One apologetic theory is that those folks are already here but not yet sanctified by time. Politicians become statesmen and stateswomen in part by simply hanging around, the thinking goes, and someday we'll build statues to leaders we harass today, including the new generation of women. They've got bold ideas, supposedly, but we media types just don't amplify them.
 
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Still, is anyone talking about what our regional values are? In all our manic preoccupation with economic statistics, league standings, tech booms, WTO, one-upsmanship and world-class whatever, are any of our leaders talking about the quality of life? See any charts of that on the business page? Judging from the mail we've gotten about these stories so far, boss, ordinary folks think the answer is no.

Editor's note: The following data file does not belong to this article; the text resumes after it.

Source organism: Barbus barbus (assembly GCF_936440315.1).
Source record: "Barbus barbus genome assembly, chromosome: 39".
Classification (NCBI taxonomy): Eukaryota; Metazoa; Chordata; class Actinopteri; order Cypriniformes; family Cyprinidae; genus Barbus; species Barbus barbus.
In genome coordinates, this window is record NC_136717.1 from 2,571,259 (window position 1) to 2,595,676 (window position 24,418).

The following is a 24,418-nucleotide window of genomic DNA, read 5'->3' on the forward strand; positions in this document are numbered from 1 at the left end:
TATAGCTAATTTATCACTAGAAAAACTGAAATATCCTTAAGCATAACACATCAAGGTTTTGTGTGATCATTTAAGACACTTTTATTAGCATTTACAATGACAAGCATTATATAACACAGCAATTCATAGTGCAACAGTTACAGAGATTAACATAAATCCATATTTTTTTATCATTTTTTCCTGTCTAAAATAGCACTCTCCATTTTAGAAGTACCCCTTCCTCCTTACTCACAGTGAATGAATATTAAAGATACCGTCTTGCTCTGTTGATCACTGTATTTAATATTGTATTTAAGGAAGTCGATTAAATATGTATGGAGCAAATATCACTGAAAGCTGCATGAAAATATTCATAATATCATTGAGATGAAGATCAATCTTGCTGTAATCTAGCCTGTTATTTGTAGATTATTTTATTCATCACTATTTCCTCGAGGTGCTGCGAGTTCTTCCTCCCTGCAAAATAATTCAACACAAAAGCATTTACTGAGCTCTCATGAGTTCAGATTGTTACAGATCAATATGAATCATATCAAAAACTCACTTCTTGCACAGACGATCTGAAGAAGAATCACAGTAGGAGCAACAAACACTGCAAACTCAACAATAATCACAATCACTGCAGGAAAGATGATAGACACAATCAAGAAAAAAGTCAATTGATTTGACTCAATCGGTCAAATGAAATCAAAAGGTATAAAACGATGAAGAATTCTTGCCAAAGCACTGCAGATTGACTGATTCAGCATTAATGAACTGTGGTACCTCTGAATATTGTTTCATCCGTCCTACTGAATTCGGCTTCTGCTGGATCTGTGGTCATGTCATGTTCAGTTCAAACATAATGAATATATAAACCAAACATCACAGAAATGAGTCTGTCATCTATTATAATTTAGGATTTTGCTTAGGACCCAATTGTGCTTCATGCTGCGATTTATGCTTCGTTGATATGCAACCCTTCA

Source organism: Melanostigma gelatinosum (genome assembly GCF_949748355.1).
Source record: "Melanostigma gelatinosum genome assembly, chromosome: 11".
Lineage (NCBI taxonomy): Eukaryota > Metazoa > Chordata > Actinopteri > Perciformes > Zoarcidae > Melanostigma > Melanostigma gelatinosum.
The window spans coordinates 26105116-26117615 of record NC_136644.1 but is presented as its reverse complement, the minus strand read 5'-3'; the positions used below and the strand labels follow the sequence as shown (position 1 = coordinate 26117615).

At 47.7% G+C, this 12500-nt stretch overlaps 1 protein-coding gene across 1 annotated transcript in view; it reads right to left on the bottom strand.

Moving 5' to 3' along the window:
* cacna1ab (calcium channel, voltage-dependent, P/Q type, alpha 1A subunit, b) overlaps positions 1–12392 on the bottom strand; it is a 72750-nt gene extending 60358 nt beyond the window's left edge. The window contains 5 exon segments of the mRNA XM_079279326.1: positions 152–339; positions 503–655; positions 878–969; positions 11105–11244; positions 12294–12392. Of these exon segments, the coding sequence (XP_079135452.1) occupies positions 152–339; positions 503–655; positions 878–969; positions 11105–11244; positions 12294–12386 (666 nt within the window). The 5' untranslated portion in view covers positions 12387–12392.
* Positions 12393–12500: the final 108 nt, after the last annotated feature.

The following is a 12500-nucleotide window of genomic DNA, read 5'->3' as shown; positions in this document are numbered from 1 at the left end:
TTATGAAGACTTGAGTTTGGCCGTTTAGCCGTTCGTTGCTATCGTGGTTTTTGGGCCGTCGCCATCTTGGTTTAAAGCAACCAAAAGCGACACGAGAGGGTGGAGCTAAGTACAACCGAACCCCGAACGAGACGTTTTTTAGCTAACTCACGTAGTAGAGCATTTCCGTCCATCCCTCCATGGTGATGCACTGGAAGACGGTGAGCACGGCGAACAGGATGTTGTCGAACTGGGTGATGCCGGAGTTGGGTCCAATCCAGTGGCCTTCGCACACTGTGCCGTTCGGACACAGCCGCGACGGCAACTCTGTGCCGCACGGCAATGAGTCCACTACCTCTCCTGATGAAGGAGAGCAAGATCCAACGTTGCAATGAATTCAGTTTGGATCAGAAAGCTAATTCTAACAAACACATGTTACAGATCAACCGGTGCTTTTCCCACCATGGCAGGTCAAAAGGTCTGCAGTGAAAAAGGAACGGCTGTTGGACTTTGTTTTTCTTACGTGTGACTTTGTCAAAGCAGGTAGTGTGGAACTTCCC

Or, planners and developers are already quietly building Pugetopias, from urban experiments in the middle of Seattle to island retreats to master-planned communities that reintegrate home, work and play in Issaquah and Dupont.

Maybe. I'd like to think so. But then why are so many people complaining that Seattle has been getting worse, not better, after all those most-livable-city rankings?

ANOTHER THEORY is that people don't want visionaries. Seattle Mayor Paul Schell was a good visionary and poor manager who got bounced after one term. Gov. Gary Locke is a good and affable manager and mediocre visionary, who won't be running for another term. We look for leaders who won't upset us. Can you imagine trotting out Kennedy's "Ask not what your country can do for you but what you can do for your country" today? People are too busy calculating their share of the latest tax cut.